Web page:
The bacchanalia were wild and mystic festivals of the Greek and Roman god Bacchus (or Dionysus). The word has since come to describe any form of drunken revelry.
The bacchanalia were originally held in secret and only attended by women. The festivals occurred in the grove of Simila near the Aventine Hill on March 16 and March 17. Later, admission to the rites was extended to men, and celebrations took place five times a month. According to Livy, the extension happened in an era when the leader of the Bacchus cult was Paculla Annia — though it is now believed that some men had participated before that.
Livy informs us that the rapid spread of the cult, which he claims indulged in all kinds of crimes and political conspiracies at its nocturnal meetings, led in 186 BC to a decree of the Senate — the so-called Senatus consultum de Bacchanalibus, inscribed on a bronze tablet discovered in Apulia in Southern Italy (1640), now at the Kunsthistorisches Museum in Vienna — by which the Bacchanalia were prohibited throughout all Italy except in certain special cases which must be approved specifically by the Senate. In spite of the severe punishment inflicted on those found in violation of this decree (Livy claims there were more executions than imprisonment), the Bacchanalia survived in Southern Italy long past the repression.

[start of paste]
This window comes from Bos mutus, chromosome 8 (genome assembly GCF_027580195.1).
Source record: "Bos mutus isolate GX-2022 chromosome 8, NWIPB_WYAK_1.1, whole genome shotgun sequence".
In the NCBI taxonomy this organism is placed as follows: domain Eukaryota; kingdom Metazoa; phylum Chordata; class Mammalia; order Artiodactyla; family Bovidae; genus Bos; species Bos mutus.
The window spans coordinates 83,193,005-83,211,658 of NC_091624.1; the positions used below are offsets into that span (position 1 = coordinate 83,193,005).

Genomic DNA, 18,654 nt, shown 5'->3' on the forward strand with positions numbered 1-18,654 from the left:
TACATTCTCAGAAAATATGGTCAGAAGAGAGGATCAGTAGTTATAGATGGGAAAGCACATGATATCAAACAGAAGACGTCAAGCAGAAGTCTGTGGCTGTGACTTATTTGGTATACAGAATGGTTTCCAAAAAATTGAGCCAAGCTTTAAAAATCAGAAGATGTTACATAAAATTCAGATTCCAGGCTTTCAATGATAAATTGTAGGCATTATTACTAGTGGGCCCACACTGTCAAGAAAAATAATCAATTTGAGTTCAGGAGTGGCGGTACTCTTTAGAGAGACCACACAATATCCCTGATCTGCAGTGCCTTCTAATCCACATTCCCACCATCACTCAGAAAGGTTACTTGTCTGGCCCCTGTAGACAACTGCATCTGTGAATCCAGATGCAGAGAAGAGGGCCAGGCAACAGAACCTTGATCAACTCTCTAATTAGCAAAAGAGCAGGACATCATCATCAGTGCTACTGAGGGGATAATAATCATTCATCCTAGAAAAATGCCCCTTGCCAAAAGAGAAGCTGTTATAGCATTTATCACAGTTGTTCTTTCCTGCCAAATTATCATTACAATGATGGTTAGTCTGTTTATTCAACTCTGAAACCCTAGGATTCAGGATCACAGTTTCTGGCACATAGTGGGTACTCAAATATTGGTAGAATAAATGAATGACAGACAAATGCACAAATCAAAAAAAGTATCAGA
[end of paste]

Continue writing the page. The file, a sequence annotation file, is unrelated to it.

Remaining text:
Some modern scholars
doubt Livy's account and argue that the Senate acted against the Bacchants for one of the following reasons:
- Women occupied leadership positions in the cult (contrary to the patriarchical Roman values of the time).
- Slaves and the poor were the cult's members and were planning to overthrow the Roman government.
- According to a theory proposed by Erich Gruen, as a display of the Senate's supreme power to the Italian allies as well as competitors within the Roman political system, such as individual victorious generals whose popularity made them a threat to the Senate's collective authority.
In Empires of Trust: How Rome Built—And America Is Building—A New World by Thomas Madden, the author cites the words of a Roman investigative consul in his report to the Roman Senate:
there was no crime, no deed of shame, wanting. More uncleanness was committed by men with men than with women. Whoever would not submit to defilement, or shrank from violating others, was sacrificed as a victim. To regard nothing as impious or criminal was the sum total of their religion. The men, as though seized with madness and with frenzied distortions of their bodies, shrieked out prophecies; the matrons, dressed as Bacchae, their hair disheveled, rushed down to the Tiber River with burning torches, plunged them into the water, and drew them out again, the flame undiminished because they were made of sulfur mixed with lime. Men were fastened to a machine and hurried off to hidden caves, and they were said to have been taken away by the gods. These were the men who refused to join their conspiracy or take part in their crimes or submit to their pollution.
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